erika webb review - 2 views

    The name of the website I reviewed is, and the URL is This is a non-profit organization 501(c)(4), which means contributions are not tax deductible. I was unable to pinpoint authorship to one person. The 'about us' section simply states that this is a group of people (mostly mothers) who have come together to address issues related to motherhood and family. Specifically, the group examines issues such as maternity and paternity leave, open flexible work, toxics, health care, early care and education, fair wages and paid sick time. The organization's ideas stem from a book titled, The Motherhood Manifesto, authored by Joan Blades and Kristin Rowe-Finkbeiner. It just so happens that Rowe-Finkbeiner is also the Executive Director of
    Most of the articles and other stories on their site do not give credit to any author. The only exception would be the Blog page, but even then, it is sometimes just a first name. This organization seems to me to be basically like a PAC, working to change public policies in order to make the workplace more family friendly. The targeted audience would be working mothers and fathers, but it seems there are many more women involved than men.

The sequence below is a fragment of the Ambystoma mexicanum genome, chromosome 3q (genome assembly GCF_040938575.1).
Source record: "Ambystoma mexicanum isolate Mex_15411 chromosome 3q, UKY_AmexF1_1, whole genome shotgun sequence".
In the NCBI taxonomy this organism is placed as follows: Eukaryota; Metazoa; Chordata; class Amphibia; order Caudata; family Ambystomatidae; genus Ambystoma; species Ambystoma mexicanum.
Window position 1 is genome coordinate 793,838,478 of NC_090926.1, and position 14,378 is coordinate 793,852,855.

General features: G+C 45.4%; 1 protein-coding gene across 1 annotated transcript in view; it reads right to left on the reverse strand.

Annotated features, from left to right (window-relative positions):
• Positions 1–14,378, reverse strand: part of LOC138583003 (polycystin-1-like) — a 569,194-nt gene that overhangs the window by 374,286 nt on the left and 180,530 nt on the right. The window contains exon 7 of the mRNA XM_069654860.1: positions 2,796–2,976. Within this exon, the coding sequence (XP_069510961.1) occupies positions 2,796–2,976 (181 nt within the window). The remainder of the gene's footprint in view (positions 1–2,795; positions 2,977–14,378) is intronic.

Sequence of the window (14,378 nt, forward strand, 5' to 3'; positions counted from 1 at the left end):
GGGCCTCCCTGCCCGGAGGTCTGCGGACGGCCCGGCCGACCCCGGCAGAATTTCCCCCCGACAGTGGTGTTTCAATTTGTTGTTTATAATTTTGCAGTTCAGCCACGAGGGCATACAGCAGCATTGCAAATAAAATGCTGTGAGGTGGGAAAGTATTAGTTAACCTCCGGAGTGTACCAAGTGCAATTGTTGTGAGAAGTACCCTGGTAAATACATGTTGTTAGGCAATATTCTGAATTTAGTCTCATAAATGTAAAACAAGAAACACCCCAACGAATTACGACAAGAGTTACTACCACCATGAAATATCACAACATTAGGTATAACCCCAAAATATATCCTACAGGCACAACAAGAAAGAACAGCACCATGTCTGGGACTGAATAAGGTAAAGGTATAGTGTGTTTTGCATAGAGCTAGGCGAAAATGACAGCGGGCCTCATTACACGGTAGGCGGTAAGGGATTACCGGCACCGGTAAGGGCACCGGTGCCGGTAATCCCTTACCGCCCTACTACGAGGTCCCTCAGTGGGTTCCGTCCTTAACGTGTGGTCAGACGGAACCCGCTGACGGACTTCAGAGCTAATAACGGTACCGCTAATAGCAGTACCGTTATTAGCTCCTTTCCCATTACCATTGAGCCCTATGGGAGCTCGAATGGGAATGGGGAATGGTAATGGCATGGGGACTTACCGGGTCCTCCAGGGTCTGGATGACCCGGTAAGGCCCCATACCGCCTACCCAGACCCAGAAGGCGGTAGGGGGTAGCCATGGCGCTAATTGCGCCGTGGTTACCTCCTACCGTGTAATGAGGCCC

The website addresses many issues that are important regarding work, family, and community. Many workers struggle with finding affordable childcare and this site has a page directly related to promoting early education and childcare for all. They also promote family-friendly policies such as flex-time, job sharing, and telecommuting.
    I think this website provides some useful information, but I also believe that most of it is biased and subjective. For example, one of the issues they address is healthcare for all. Included is a link to a question and answer session with Secretary of Health and Human Services Kathleen Sebelius. She touts that the
    And, here's the rest....
    She touts that the new health care reform is designed to put you (us) in charge of our own health, giving us more options, etc. However, no one really knows what is going to happen when this takes effect. There are countless other arguments that support the ideas that people will have less access to care, important medical decisions will be made by some 'board', and the number of qualified doctors will quickly decline. Of course, only presents the side of the story they want you to believe with regards to the health care reform law.
    Overall, I would consider the website credible because this group does exist. News articles from around the country support their existence. I noticed they had a "Donate" button that takes you to a page where you can make a monetary donation; however, they don't give a 'breakdown' of where this money goes. For example, what percentage goes to overhead, etc?
    The site appears to be fairly current, as it should be since it is addressing issues that are being faced today. The copyright date only gives the year 2011, but the "In The News" page contains several links to recent press releases. The site is well designed and consistent in layout. I was unable to find a 'help' screen or a site map.